Packets of distinguished data flows are marked so that the routers Packets of distinguished data flows are marked so that the routers
that forward them know they require differentiated treatment. that forward them know they require differentiated treatment.
Routers classify these incoming packets and identify the data flow Routers classify these incoming packets and identify the data flow
they belong to. they belong to.
The most common usage of the distinguished data flow is to get The most common usage of the distinguished data flow is to get
higher priority treatment than that of best-effort data flows (see higher priority treatment than that of best-effort data flows (see
the next definition). In these cases, a distinguished data flow is the next definition). In these cases, a distinguished data flow is
sometimes referred to as a "premium data flow". Nevertheless sometimes referred to as a "premium data flow". Nevertheless
theoretically it is possible to require worse treatment than that theoretically it is possible to require worse treatment than that
of best-effort flows. of best-effort flows.
6.1.3 Best-Effort Data Flow 3.1.3 Best-Effort Data Flow
Definition: Definition:
Best-effort data flows are flows that are not treated in any Best-effort data flows are flows that are not treated in any
special manner by resource reservation capable routers; thus, special manner by resource reservation capable routers; thus,
their packets are served (forwarded) in some default way. their packets are served (forwarded) in some default way.
Discussion: Discussion:
"Best-effort" means that the router makes its best effort to "Best-effort" means that the router makes its best effort to
forward the data packet quickly and safely, but does not guarantee forward the data packet quickly and safely, but does not guarantee
anything (e.g. delay or loss probability). This type of traffic is anything (e.g. delay or loss probability). This type of traffic is
the most common in today's Internet. the most common in today's Internet.
The packets belonging to the best-effort data flows are not The packets belonging to the best-effort data flows are not
specially marked and thus they are not classified by the routers. specially marked and thus they are not classified by the routers.
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6.2 Resource Reservation Protocol Basics
This group of definitions applies to signaling based resource This group of definitions applies to signaling based resource
reservation protocols implemented by IP router devices. reservation protocols implemented by IP router devices.
6.2.1 QoS Session 3.2.1 QoS Session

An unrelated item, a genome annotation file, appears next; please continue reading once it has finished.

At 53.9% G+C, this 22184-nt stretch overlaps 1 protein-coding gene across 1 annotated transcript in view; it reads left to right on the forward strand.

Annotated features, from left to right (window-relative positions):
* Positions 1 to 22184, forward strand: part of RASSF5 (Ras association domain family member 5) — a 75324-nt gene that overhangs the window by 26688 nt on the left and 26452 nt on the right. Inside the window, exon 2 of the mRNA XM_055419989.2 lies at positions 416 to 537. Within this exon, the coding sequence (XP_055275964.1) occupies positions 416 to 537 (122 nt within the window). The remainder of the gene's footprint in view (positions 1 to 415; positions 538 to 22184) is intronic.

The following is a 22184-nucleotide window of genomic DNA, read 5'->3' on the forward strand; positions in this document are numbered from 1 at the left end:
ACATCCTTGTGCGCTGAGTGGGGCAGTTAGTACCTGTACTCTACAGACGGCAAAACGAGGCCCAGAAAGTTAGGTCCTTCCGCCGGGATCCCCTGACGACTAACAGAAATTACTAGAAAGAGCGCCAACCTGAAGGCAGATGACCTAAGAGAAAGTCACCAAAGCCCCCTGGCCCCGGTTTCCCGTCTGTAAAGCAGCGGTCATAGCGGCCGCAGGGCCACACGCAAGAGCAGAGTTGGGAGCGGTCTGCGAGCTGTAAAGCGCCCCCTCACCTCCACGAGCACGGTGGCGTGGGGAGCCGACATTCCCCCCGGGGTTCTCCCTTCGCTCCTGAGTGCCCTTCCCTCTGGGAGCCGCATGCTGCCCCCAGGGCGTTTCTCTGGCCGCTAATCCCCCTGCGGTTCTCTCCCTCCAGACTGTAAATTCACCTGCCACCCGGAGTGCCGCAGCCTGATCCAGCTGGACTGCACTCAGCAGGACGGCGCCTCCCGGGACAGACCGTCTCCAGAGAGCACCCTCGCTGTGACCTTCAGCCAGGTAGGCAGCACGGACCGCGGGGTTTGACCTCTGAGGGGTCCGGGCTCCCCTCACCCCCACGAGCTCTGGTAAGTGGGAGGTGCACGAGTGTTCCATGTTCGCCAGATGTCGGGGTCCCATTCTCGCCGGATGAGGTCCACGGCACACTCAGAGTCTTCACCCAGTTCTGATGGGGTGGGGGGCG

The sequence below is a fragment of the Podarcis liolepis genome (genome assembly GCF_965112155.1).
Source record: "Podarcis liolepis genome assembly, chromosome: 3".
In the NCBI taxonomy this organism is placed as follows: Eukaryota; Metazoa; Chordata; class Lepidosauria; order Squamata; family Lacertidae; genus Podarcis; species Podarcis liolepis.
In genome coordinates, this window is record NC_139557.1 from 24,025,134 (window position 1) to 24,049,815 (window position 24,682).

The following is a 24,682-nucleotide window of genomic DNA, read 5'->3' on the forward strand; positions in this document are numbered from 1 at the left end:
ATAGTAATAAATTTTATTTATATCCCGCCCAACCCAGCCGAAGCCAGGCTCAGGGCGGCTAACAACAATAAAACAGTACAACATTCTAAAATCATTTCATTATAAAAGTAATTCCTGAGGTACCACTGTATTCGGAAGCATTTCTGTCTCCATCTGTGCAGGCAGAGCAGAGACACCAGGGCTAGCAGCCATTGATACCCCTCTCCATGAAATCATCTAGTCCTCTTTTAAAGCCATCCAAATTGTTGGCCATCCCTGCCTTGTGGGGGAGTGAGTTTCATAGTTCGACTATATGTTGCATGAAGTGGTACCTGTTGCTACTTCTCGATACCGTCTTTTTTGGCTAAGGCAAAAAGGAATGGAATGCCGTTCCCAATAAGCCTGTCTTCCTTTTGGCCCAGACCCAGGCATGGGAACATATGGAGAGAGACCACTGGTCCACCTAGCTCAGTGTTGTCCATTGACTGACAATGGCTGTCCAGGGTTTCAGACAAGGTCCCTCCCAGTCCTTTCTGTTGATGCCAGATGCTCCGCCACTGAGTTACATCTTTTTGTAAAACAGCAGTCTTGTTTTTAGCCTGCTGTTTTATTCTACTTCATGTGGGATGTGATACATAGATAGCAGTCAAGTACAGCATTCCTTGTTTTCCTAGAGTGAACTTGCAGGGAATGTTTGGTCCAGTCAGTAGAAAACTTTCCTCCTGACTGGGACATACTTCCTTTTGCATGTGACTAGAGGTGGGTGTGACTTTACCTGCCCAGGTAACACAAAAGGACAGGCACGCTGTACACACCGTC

Definition: Definition:
A QoS session is an application layer concept, shared between a A QoS session is an application layer concept, shared between a
set of network nodes, that pertains to a specific set of data set of network nodes, that pertains to a specific set of data
flows. The information associated with the session includes the flows. The information associated with the session includes the
data required to identify the set of data flows in addition to a data required to identify the set of data flows in addition to a
specification of the QoS treatment they require. specification of the QoS treatment they require.
Discussion: Discussion:
A QoS session is an end-to-end relationship. Whenever end-nodes A QoS session is an end-to-end relationship. Whenever end-nodes
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forwarding the data flow of the group. Instead, a dedicated forwarding the data flow of the group. Instead, a dedicated
network resource in a router can be shared among many traffic network resource in a router can be shared among many traffic
sources from the same multicast group (c.f. multicast reservation sources from the same multicast group (c.f. multicast reservation
styles in the case of RSVP). styles in the case of RSVP).
Issues: Issues:
Even though QoS sessions are considered to be unique, resource Even though QoS sessions are considered to be unique, resource
reservation capable routers might aggregate them and allocate reservation capable routers might aggregate them and allocate
network resources to these aggregated sessions at once. The network resources to these aggregated sessions at once. The
aggregation can be based on similar data flow attributes (e.g. aggregation can be based on similar data flow attributes (e.g.
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similar destination addresses) or it can combine arbitrary similar destination addresses) or it can combine arbitrary
sessions as well. While reservation aggregation significantly sessions as well. While reservation aggregation significantly
lightens the signaling processing task of a resource reservation lightens the signaling processing task of a resource reservation
capable router, it also requires the administration of the capable router, it also requires the administration of the
aggregated QoS sessions and might also lead to the violation of aggregated QoS sessions and might also lead to the violation of
the quality guaranties referring to individual data flows within the quality guaranties referring to individual data flows within